In the autumn of 1960, Harlem would have struck few people as an obvious place to stay. Long famous as the heartland of black New York, the northern tip of Manhattan had an unenviable reputation for poverty, robbery and murder. Asthma, venereal disease and tuberculosis rates were shockingly high; the streets were full of rubbish; drug addiction was rising fast. And many of the area’s brick tenements, writes the historian Simon Hall, were ‘little more than rat-infested slums’.
Yet there was no denying that Harlem had an energy, a life force, rivalled by few other parts of the city. At all hours, recorded the poet LeRoi Jones, who later changed his name to Amiri Bakara, the streets were full of ‘young girls, doctors, pimps, detectives, preachers, drummers, accountants, gamblers, labor organizers, postmen, wives, Muslims, junkies … an endless stream of Americans, whose singularity in America is that they are black and can never honestly enter into the lunatic asylum of white America’.
For some people, evidently, the supposed exoticism of Harlem was impossible to resist. So it was that on Monday 19 September a bearded foreign gentleman checked into the Hotel Theresa. Although the hotel had a reputation as the area’s best, its staff were not used to looking after world leaders, so the arrival of Cuba’s new strongman, Fidel Castro, came as something of a shock. Crowds gathered outside, chanting and singing day and night. Anti-Castro exiles turned up, too, provoking shouting matches and punch-ups.
To his credit, Castro himself seemed a model of good cheer, gleefully posing for pictures with the black employees. But another foreign friend who came to call was less impressed by the Theresa. The ‘air was heavy and stale,’ recalled the Soviet leader, Nikita Khrushchev. ‘The furniture and bedclothes had not been aired out sufficiently, and perhaps they were not, as we say, of the first degree of freshness – or even the second.’
Castro and Khrushchev were in New York to address the fifteenth session of the UN General Assembly, which proved to be one of the great diplomatic set pieces of the 20th century. Still not yet two decades old, the UN had a glamour and fascination then that it has now lost. Everybody who was anybody was there, from Harold Macmillan and Gamal Abdel Nasser to Kwame Nkrumah and Jawaharlal Nehru.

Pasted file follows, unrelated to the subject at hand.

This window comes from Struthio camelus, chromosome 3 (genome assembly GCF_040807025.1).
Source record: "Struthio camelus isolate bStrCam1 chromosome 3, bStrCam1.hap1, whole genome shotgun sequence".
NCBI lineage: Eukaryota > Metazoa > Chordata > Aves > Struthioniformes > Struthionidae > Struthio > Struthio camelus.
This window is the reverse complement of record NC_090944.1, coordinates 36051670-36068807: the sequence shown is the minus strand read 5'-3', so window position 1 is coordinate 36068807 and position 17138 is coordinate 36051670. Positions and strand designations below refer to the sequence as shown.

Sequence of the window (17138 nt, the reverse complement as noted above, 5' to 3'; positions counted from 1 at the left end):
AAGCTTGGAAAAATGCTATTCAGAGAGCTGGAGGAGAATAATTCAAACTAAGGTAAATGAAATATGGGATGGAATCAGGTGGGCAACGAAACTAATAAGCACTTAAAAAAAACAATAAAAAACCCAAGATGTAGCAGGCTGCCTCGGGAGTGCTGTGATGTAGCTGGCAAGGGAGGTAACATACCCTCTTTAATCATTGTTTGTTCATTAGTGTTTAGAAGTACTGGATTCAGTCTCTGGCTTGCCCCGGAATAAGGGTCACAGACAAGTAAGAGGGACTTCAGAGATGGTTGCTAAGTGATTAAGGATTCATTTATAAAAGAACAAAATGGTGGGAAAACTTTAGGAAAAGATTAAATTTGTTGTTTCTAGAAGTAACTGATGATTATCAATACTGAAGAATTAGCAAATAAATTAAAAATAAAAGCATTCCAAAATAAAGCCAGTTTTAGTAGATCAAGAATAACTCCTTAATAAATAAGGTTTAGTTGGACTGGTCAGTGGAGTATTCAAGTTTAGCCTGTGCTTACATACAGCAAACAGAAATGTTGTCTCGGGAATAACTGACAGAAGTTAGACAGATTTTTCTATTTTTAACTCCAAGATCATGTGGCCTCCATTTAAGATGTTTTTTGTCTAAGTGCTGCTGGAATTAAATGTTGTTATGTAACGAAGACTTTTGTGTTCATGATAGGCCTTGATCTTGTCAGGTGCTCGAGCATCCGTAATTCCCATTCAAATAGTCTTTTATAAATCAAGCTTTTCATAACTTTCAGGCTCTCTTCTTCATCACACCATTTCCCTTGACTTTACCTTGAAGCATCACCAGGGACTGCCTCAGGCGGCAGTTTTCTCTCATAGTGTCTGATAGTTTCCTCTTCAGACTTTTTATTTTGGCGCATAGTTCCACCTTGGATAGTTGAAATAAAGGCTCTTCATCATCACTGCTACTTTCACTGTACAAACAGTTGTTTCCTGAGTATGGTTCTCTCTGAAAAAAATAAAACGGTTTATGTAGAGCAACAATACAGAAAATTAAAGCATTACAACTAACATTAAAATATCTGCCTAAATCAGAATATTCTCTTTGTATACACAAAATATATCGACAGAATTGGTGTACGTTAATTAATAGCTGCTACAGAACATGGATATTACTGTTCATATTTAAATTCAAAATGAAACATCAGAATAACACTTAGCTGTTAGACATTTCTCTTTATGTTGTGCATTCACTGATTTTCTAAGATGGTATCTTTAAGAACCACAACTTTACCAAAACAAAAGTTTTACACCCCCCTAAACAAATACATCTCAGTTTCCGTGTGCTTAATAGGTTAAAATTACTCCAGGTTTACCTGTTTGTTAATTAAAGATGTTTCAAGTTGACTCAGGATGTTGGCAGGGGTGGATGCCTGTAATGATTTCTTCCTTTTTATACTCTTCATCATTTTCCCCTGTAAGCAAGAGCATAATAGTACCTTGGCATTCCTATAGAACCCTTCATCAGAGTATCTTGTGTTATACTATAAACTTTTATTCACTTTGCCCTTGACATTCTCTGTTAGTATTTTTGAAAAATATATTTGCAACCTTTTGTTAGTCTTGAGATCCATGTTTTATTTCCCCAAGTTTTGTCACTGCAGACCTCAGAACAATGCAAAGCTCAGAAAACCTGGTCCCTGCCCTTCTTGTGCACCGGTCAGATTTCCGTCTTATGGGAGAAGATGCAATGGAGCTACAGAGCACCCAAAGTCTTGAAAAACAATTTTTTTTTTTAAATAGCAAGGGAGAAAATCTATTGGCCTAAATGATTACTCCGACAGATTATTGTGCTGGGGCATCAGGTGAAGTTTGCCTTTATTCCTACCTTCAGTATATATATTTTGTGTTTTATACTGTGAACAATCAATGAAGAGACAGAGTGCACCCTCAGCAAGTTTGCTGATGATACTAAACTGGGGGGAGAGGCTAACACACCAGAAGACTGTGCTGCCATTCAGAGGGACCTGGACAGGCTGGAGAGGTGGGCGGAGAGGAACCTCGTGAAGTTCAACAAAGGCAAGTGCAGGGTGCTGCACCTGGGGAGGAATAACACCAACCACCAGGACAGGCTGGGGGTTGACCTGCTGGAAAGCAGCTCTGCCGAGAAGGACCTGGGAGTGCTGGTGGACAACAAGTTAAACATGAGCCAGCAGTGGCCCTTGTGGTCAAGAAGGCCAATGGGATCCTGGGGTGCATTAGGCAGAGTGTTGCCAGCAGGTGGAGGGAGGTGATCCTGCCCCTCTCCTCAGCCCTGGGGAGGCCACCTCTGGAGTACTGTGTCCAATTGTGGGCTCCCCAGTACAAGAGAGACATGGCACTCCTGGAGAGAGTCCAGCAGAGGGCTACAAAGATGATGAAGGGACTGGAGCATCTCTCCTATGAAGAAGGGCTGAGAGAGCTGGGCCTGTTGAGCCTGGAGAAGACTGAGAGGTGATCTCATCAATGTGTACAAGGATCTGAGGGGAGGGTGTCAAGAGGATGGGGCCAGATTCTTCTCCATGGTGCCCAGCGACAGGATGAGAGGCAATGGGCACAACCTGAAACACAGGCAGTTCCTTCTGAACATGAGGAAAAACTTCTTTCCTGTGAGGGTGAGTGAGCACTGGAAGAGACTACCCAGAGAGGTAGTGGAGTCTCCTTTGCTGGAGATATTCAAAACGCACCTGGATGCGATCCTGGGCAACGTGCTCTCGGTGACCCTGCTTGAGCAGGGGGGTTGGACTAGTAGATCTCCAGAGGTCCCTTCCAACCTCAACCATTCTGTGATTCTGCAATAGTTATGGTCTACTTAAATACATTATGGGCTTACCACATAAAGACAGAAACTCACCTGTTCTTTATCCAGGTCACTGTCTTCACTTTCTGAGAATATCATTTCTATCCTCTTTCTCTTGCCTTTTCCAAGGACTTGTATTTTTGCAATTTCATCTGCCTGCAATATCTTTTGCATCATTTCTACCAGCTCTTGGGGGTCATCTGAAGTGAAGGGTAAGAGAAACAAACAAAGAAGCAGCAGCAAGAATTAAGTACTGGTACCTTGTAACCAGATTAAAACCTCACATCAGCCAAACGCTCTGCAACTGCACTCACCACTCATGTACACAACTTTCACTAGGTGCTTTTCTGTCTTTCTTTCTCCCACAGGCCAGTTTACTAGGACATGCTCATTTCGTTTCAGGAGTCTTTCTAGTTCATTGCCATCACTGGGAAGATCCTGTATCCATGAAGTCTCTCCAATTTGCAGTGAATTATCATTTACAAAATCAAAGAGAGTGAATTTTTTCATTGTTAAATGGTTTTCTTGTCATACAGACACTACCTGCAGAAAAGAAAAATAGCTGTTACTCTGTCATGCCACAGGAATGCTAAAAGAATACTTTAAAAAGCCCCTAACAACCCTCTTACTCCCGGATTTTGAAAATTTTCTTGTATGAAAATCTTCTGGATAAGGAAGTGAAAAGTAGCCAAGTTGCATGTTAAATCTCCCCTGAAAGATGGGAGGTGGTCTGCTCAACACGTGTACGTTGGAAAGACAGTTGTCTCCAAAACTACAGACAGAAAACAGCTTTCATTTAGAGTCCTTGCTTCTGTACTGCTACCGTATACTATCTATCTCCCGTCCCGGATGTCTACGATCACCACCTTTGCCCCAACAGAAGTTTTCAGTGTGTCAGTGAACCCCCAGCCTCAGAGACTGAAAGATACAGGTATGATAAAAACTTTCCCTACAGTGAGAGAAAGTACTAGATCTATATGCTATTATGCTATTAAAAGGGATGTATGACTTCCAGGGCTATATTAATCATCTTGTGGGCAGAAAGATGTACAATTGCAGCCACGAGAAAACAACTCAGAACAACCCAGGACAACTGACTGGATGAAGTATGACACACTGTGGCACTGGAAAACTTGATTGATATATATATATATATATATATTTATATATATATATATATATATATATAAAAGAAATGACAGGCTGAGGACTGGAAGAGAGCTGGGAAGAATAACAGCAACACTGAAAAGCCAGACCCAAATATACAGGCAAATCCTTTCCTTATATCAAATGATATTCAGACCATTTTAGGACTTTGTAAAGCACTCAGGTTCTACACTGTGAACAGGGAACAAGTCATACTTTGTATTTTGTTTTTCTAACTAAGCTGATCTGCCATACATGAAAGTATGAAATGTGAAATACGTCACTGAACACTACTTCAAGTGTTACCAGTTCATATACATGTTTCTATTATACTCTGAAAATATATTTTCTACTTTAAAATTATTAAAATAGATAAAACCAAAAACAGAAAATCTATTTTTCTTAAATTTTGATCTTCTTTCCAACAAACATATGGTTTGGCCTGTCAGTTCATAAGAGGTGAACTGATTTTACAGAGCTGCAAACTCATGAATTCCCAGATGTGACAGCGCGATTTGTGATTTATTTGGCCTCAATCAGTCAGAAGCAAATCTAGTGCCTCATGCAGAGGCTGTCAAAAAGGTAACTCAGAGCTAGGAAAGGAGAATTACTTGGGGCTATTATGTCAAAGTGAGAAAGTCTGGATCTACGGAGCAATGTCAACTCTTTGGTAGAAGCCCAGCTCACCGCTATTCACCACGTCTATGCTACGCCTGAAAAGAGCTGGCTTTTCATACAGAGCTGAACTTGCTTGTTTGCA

But with the Cold War at its height, Castro, who had seized power at the start of 1959, was the star of the show. In the words of the historian Arthur Schlesinger Jr, Castro was ‘the hipster who in the era of the Organization Man had joyfully defied the system, summoned a dozen good friends and overturned a government of wicked old men’. Almost every gesture seemed calculated to infuriate his American hosts, culminating in his infamous four-and-a-half-hour tirade to the UN on the afternoon of 26 September.
All this is splendidly entertaining stuff, and Hall, who teaches at the University of Leeds, has great fun with it. His brisk, colourful, impeccably researched book covers Castro’s trip day by day, with occasional digressions or flashbacks to fill in some of the background. One moment Castro is earnestly shaking hands with Malcolm X and the next he is treating everybody to beers in the hotel cafe. Poets, intellectuals, spies and diplomats come and go, grinning self-consciously for the cameras.
Yet all the time, in the background, there is a growing sense of tension. After Khrushchev attacks the West at the UN, President Eisenhower even flirts with the unthinkable. To his secretary, he mutters that he wishes ‘there was no moral restriction that prevented him from one night pushing the proper button and sending all of our atomic bombs in the direction of the Communist bloc’.
Castro returned home after a turbulent ten-day stay, having cemented his reputation as the dashing young meteor of the communist world. Suffused with a sense of his own importance, he boasted that he had humiliated the Americans, ‘ignorant, illiterate, and cowards’, on their own soil. But wasn’t this just empty bombast? Did it matter?
Hall thinks it did. This was, he points out, a pivotal moment in the Cold War, with the two superpowers keenly eyeing up the postcolonial states of Africa and Asia. Perhaps above all, Castro’s visit thoroughly maddened the Eisenhower administration, which had already begun planning the Bay of Pigs invasion. And in Castro’s anti-American rhetoric and increasingly fervent enthusiasm for the Soviet Union, there were strong hints of the forces that would bring the world to the brink of nuclear war only two years later.
With its cool judgements and blackly comic sense of irony, Hall’s book is a rare pleasure to read. Time and again he punctures his characters’ pretensions, noting, for example, that during Castro’s celebrated rant at the UN, some of his listeners fell asleep and others slipped discreetly away. But perhaps the most memorable scene comes when Nasser, Castro’s only real rival as the champion of anti-colonialism, visits him at the Hotel Theresa.
Far from being impressed by his comrade’s decision to stay in Harlem, Nasser, like Khrushchev, was appalled by the general shabbiness and ‘terrible smells’ of the Cuban leader’s suite. Worse was to follow. As a gesture of goodwill, Nasser had brought a beautiful silver tea set for him, but Castro did not even bother to disguise his disappointment at it. He had been hoping, he said, that Nasser would bring him a crocodile.
At that, Nasser recoiled in horror. There were only four crocodiles in Egypt, he said, and they were all in zoos. For Castro, though, that was no excuse, and their conversation never recovered. The long-awaited meeting of minds proved a crushing letdown, and for days afterwards, Nasser’s men would hear him muttering sadly to himself: ‘A crocodile… a crocodile…’